Generate Database Select Code





Generate Database Select Code

Use PHP to build code for database access directly from an XML description of the schema.

Building database access classes for SQL tables can require a lot of annoying, error-prone grunt work. In this hack, I use an XML file that describes a database schema and a code generator written in PHP to create the PHP classes automatically.

I used the same schema.xml file that I use in this hack, to generate the corresponding SQL [Hack #41].


Figure illustrates how the abstract schema XML is taken as input by the generator. The generator in turn creates the PHP classes in the mydb.php file.

This output file is temporary and you should never edit it directly.


The flow of the PHP SQL Select generator


The Code

schema.xml, representing the database, is shown in Figure.

XML representing a database schema
	<schema>
	  <table name="book">
		<field name="id" type="int" primary-key="true" />
		<field name="title" type="text" />
		<field name="publisher_id" type="int" />
		<field name="author_id" type="int" />
	  </table>
	  <table name="publisher">
		<field name="id" type="int" primary-key="true" />
		<field name="name" type="text" />
	  </table>
	  <table name="author">
		<field name="id" type="int" primary-key="true" />
		<field name="name" type="text" />
	  </table>
	</schema>

As when generating CRUD code [Hack #37], you'll need a database wrapper; save Figure as dbwrap.php.

A wrapper providing database-specific access information
<?php
require_once( "DB.php" );
$dsn = 'mysql://root:[email protected]/books';
$db =& DB::Connect( $dsn, array() );
if (PEAR::isError($db)) { die($db->getMessage()); }

function selectOne( $sql, $args )
{
  global $db;
  $res = $db->query( $sql, $args );

  $res->fetchInto($row, DB_FETCHMODE_ASSOC);
  return $row;
}

function selectBlock( $sql, $args )

{
  global $db;
  $res = $db->query( $sql, $args );
  $rows = array();
  while( $res->fetchInto($row, DB_FETCHMODE_ASSOC) ) { $rows []= $row; }
  return $rows;
}
?>

Next, save the code in Figure as gen.php. Here is where the actual code generation takes place.

The script that does the actual code generation
<?php
$tables = array();

function start_element( $parser, $name, $attribs )
{
  global $tables;
  if ( $name == "TABLE" )
  {
	$table = array();
	$fields = array();

	$table['name'] = $attribs['NAME'];
	$table['fields'] = array();

	$tables []= $table;
  }
  if ( $name == "FIELD" )
  {
    $field = array();
	$field['name'] = $attribs['NAME'];
	$field['type'] = $attribs['TYPE'];
	$field['pk'] = ( $attribs['PRIMARY-KEY'] == "true" ) ? 1 : 0;
	$tables[count($tables)-1]['fields'] []= $field;
  }
}
function end_element( $parser, $name ) { }

$parser = xml_parser_create();
xml_set_element_handler($parser, "start_element", "end_element" );
while( !feof( STDIN ) ) {
  $text = fgets( STDIN );
  xml_parse( $parser, $text );
}

xml_parser_free( $parser );

ob_start();

echo( "<?php\n" );
?>
require_once( "dbwrap.php" );

<?php

foreach( $tables as $table ) {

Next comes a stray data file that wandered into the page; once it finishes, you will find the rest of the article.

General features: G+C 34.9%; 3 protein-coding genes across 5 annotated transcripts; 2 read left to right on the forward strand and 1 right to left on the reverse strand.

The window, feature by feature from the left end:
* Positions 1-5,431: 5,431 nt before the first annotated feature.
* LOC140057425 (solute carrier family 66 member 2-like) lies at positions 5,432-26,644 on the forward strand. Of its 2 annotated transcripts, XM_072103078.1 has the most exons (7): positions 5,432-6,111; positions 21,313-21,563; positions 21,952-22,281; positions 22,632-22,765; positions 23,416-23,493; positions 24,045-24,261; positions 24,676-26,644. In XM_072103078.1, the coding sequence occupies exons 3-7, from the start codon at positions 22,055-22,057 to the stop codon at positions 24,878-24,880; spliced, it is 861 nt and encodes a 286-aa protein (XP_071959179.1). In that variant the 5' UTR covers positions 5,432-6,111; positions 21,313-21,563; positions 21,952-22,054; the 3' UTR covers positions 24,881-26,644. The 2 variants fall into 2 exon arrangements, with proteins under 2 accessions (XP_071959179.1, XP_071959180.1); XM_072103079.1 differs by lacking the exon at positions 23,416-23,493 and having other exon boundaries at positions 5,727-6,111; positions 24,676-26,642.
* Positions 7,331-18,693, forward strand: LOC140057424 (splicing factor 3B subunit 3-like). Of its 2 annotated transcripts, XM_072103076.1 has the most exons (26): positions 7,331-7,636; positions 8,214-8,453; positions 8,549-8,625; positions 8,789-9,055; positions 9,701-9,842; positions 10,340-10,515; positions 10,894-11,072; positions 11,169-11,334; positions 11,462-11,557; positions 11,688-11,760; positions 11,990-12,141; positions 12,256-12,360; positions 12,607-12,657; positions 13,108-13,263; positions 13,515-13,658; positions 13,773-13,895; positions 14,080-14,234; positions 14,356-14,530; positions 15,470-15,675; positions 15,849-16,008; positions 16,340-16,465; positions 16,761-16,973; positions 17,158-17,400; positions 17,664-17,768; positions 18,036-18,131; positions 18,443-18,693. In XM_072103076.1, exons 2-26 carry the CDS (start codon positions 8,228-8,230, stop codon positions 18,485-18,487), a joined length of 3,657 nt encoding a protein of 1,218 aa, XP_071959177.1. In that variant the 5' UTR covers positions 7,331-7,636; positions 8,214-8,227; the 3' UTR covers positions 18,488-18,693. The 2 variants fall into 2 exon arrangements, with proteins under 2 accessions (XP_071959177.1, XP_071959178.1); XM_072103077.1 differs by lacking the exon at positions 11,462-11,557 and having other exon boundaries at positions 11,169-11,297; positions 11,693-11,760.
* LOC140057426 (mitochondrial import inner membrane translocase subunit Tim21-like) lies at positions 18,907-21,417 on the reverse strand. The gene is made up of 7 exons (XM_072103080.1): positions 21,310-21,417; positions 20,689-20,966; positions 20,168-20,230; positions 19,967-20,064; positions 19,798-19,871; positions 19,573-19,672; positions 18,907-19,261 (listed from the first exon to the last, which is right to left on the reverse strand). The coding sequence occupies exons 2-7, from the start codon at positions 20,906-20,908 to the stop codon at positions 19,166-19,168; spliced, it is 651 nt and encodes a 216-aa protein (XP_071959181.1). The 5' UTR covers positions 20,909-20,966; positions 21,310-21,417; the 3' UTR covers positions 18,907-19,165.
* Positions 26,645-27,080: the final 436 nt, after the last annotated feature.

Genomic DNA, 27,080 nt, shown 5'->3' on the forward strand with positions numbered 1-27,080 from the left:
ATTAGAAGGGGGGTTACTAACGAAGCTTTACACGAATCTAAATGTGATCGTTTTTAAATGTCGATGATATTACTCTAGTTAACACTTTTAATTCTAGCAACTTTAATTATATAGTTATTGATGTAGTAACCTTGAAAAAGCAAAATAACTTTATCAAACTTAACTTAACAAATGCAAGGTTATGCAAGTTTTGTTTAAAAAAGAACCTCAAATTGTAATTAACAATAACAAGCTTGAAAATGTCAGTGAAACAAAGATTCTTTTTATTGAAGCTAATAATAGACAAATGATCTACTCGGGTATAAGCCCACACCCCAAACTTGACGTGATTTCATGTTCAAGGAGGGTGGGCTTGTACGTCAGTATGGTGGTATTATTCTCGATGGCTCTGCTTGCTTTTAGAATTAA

$pk = null;
  foreach( $table['fields'] as $field ) {
    if ( $field['pk'] )
	$pk = $field['name'];
	}
?>
class <?php echo( ucfirst( $table['name'] ) ) ?>
{
  function getOne( $id )
  {
    return selectOne( "SELECT * FROM <?php echo( $table['name'] ) ?> WHERE
		<?php echo( $pk ); ?> = ?", array( $id ) );
  }
  function getAll()
  {
    return selectBlock( "SELECT * FROM <?php echo( $table['name'] ) ?>", array() );
  }
}

<?php }
echo( "?>" );

$php = ob_get_clean();

$fh = fopen( "mydb.php", "w" );
fwrite( $fh, $php );
fclose( $fh );

?>

This generator code starts by reading the XML into an in-memory data structure. Then it starts buffering the output into a string and creates a class for each table using standard PHP templating techniques. Once all of the class code for the tables is created, the output buffering is turned off and the buffered output is stored into a string, which is then saved into a file using fopen( ), fwrite(), and fclose().

Running the Hack

Use the command-line version of PHP to run the generator against the XML schema file:

	php gen.php < schema.xml

This will create a file called mydb.php in the same directory, much like this:

	<?php
	require_once( "dbwrap.php" );

	class Book
	{
	  function getOne( $id )
	  {
	    return selectOne( "SELECT * FROM book WHERE id = ?", array( $id ) );
	  }
	  function getAll()
	  {
	    return selectBlock( "SELECT * FROM book", array() );
	  }
	}

	class Publisher
	{
	  function getOne( $id )
	  {
	  return selectOne( "SELECT * FROM publisher WHERE id = ?", array( $id )
	);
	  }
	  function getAll()
	  {
	  return selectBlock( "SELECT * FROM publisher", array() );
	  }
	}	

	class Author
	{
	  function getOne( $id )
	  {
	    return selectOne( "SELECT * FROM author WHERE id = ?", array( $id ) );
	  }
	  function getAll()
	  {
	  return selectBlock( "SELECT * FROM author", array() );
	  }
	}
	
	?>

How cool is that! PHP that creates PHP!

The script starts by parsing through the schema file and then uses simple PHP to create the code that uses the functions in dbwrap.php to query the data from the database. Each class has two functions: one gets all of the items in the table, and the other gets just a single record.

To test this, create index.php (shown in Figure) and use it to create a Publisher object to query the publisher table.

A script that tests the database code
<?php
require_once( "mydb.php" );
$pub = new Publisher();
?>
<html>
<body>
<table>
<?php
$rows = $pub->getAll();
foreach( $rows as $row ) {
?>
<tr><td><?php echo( $row['id'] ); ?></td>
<td><?php echo( $row['name'] ); ?></td></tr>
<?php } ?>
</table>
</body>
</html>

Use your browser to navigate to the page to see the contents of the publisher table. Figure shows the publisher table in the browser.

See Also



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